• Served in every capacity with his church of 700, as Moderator, Chairman of the Trustees, Chairman of the Building Committee, designer and construction supervisor of one major building and remodelling of another, Sunday school teacher–he was blessed to be able to teach Sunday school to young teenage boys for nearly ten years;
  • He donated his services as Director and Chairman of the Building Committee, designer and supervisor of construction for four major buildings for the Pasadena Christian School (attendance 600);
  • Member of the Rotary Club of Altadena, with service on most committees; Fifty-five years of perfect attendance to weekly meetings; Best club award in his year as President of the club;
  • Served on the National Board of Directors of the Armenian Missionary Association of America; Western Chairman of all chapters for many years where he organized the missionary committee and raised funds for the AMAA;
  • Served on the Board of Directors of Haigazian College in Beirut, Lebanon, and was instrumental in its founding.
  • Served on the formation Board of Directors of the Armenian American International College; wrote by-laws and secured its charter;
  • Chairman of the Board of Directors of the Armenian Bible College, now the Emmanuel Bible College;
  • Trustee for Ms. Elise Merdinian, and directing her estate into an Armenian evangelical school on her demise;
  • Served as advisor and correspondent for Mr. John Sheen for over 25 years, directing his multi-million dollar estate into philanthropic Christian causes, including the Armenian Missionary Association of America, churches and schools. His relationship with Mr Sheen enabled the building the Sheen Memorial Chapel at the Ararat Home.
  • Designed and built some dozen small churches, for Armenian as well as Anglo and African-American congregations without charge; Designed a Synagogue in Pasadena, California;
  • Served as advisor to the Ararat Home of Los Angeles in the development of their major community complex, and particularly the design and construction of the Sanctuary (Sheen Memorial Chapel) and Ararat-Eskijian Museum within the complex in Mission Hill, California. He was the man of the year for the Ararat Home. All his services were donated, including the four years required for the design and construction of the Sheen Memorial Chapel and Museum. (More below.)
  • Served on the Board of Directors of the Altadena American Legion;
  • Lecturer on the scientific evidence and artefacts supporting Noah’s Ark;
  • Assisted many people in their design and construction needs when they could not afford the services;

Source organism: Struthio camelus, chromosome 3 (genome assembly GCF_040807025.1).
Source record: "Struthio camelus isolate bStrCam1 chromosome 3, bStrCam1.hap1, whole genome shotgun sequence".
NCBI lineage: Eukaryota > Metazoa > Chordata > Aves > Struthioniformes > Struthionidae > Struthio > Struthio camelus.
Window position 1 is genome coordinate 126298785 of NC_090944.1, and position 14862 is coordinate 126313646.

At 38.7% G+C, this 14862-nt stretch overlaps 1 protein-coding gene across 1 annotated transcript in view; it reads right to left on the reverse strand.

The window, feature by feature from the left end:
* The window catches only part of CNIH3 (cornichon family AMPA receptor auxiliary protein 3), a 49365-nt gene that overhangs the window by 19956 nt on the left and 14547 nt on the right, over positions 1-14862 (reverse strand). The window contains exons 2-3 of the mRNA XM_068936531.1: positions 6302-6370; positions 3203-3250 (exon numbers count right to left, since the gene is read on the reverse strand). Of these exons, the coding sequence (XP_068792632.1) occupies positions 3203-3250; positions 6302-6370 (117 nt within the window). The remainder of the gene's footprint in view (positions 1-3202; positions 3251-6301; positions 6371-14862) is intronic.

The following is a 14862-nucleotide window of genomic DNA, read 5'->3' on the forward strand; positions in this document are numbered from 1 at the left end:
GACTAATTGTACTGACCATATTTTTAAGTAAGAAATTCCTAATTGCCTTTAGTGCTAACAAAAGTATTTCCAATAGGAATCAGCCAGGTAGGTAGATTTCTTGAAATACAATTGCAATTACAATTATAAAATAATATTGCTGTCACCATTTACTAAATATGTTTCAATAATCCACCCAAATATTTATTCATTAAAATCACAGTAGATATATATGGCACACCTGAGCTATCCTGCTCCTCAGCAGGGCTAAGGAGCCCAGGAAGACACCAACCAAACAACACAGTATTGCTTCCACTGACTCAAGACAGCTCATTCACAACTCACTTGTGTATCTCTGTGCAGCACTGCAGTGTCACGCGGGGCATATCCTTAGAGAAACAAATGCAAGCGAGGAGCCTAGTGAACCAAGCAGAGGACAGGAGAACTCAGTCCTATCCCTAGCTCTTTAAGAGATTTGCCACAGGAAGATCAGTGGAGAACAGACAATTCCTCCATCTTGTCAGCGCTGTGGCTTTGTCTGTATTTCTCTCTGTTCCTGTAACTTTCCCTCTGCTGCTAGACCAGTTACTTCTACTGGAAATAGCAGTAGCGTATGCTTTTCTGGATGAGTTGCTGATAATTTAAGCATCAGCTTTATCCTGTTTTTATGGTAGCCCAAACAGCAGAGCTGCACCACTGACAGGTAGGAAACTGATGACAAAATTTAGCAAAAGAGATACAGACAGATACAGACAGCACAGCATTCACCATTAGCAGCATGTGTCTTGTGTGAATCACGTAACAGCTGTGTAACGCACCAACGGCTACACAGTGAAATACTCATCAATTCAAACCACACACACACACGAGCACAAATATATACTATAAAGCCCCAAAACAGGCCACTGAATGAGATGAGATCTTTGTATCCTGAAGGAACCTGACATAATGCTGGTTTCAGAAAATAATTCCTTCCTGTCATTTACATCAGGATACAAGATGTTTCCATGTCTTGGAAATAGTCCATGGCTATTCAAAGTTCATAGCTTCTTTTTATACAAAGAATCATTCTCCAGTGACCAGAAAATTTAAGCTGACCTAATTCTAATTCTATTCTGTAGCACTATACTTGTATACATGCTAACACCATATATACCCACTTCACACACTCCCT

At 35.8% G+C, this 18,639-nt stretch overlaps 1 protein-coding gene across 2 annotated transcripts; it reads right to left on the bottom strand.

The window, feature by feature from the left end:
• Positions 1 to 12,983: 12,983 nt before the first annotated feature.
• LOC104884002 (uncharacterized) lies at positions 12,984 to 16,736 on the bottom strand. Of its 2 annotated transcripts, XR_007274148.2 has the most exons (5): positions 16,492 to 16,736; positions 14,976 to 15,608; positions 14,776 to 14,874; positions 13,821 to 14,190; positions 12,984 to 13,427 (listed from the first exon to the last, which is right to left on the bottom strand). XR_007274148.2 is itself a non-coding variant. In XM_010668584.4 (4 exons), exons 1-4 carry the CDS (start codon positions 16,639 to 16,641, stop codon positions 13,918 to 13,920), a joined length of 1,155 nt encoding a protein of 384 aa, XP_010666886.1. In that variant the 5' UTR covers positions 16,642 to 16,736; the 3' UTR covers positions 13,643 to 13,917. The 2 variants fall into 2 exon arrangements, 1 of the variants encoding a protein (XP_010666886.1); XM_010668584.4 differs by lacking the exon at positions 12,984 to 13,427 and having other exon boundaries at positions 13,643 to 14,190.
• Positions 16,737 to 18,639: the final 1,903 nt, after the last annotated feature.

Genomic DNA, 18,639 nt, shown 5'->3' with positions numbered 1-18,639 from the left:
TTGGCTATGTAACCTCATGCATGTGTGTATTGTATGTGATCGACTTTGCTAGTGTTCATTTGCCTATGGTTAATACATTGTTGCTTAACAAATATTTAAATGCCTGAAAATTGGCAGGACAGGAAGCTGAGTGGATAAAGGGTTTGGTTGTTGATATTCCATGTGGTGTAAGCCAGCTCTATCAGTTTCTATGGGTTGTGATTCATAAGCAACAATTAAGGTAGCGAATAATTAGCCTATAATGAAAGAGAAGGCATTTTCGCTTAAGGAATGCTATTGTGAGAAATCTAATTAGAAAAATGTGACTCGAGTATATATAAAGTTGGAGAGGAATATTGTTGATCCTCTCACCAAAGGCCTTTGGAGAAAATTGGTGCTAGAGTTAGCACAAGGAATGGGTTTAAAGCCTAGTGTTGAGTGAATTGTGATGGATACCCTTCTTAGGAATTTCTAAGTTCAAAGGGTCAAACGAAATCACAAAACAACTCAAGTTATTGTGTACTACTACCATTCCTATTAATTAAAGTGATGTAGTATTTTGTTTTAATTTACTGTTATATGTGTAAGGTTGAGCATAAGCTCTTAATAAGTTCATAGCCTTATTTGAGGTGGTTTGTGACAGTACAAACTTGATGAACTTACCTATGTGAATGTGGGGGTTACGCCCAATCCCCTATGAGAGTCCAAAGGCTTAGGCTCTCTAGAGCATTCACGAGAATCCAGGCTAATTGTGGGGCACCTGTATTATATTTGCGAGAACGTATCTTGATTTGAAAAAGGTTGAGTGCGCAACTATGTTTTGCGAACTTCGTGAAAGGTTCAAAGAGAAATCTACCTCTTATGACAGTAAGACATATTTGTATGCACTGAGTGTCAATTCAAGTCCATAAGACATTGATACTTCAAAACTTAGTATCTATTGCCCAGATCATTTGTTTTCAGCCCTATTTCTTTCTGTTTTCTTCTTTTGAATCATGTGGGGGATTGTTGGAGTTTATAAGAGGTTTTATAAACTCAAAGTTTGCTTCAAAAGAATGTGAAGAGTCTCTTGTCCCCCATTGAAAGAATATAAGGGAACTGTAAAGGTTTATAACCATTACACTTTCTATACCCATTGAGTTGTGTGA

• Organized and chaired the 50th reunion of his 1932 high school graduation class, with some 450 attending;
  • Served on many community committees and wrote safety features to the newspapers at the beginning of school for over 25 years for the protection of children at the start of school;
  • Served as an Arbitrator with the American Arbitration Association for construction arbitration. The panels consisted of three members including one layperson, one attorney and one technical professional. Mr Eskijian was the technical professional.
  • One of the founders of the Armenian Numismatic Society.

Mr Eskijian has also started a corrosion engineering company called Specialties Engineering Corporation (Founder and President). The corporation specialized in circulating water systems. Mr Eskijian wrote about 100 technical papers on the subject, with about a dozen inventions and patents in this industry. To assist in the business of that company Mr Eskijian developed over one dozen patents. He is still patenting inventions as of 2006 at the age of 92. Mr Eskijian’s biography appears in the Congressional Record of October 19, 1993. Sketches of the World War II scenes and outstanding churches, many of which have been put on the yearly Christmas cards of Luther and Anne Eskijian.

In retirement, Mr Eskijian spent many years in the planning and construction of an outstanding edifice of ancient Armenian architecture, a Sanctuary and Museum, for the Ararat Home of Los Angeles. The sanctuary is most unusual in that it uses modern materials, but incorporates ancient designs, with beamed ceilings, a central cupola with an ancient Armenian gold cross on top, stained glass windows of Biblical scenes, natural split face blocks and marble altar. It is similar in design to ancient Armenian churches over a thousand years old. His work was featured in Masonry Magazine, and became a study for college students. The lower floor of the sanctuary contains the Ararat-Eskijian Museum, which houses many historical Armenian artifacts from before the time of Christ, along with European and Middle Eastern artifacts, handcrafts of the Armenian people, art and sculpture, including an outstanding sculpture outside the Museum conceived by Mr. Eskijian called “Mother Armenia Arising out of the Ashes,” dedicated to both those who survived and perished in the Armenian Genocide of 1915. One section of the Museum is devoted to American patriotic artefacts of Presidents Washington and Lincoln. Another features Luther’s father who perished in the Genocide as he was rescuing Armenians in the city of Aleppo, Syria. The Museum has an outstanding Genocide library with many rare books. The church and Museum serve the extensive Armenian community in the Los Angeles area.

Mr Eskijian is beloved of his wife, children, grandchildren, friends and community. He is a man of great faith and love of the Lord Jesus Christ. He is a gift and an asset to America and his people.